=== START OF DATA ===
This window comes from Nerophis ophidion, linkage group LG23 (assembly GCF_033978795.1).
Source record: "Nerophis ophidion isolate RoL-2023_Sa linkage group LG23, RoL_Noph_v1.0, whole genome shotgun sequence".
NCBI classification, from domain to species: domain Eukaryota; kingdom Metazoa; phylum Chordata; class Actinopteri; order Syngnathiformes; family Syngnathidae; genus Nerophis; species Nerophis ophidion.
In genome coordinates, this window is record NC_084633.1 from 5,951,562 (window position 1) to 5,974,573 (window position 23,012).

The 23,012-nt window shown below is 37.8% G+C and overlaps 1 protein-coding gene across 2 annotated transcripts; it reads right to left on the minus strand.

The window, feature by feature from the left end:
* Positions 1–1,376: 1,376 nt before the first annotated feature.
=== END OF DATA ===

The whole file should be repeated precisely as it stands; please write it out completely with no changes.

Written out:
This window comes from Nerophis ophidion, linkage group LG23 (assembly GCF_033978795.1).
Source record: "Nerophis ophidion isolate RoL-2023_Sa linkage group LG23, RoL_Noph_v1.0, whole genome shotgun sequence".
NCBI classification, from domain to species: domain Eukaryota; kingdom Metazoa; phylum Chordata; class Actinopteri; order Syngnathiformes; family Syngnathidae; genus Nerophis; species Nerophis ophidion.
In genome coordinates, this window is record NC_084633.1 from 5,951,562 (window position 1) to 5,974,573 (window position 23,012).

The 23,012-nt window shown below is 37.8% G+C and overlaps 1 protein-coding gene across 2 annotated transcripts; it reads right to left on the minus strand.

The window, feature by feature from the left end:
* Positions 1–1,376: 1,376 nt before the first annotated feature.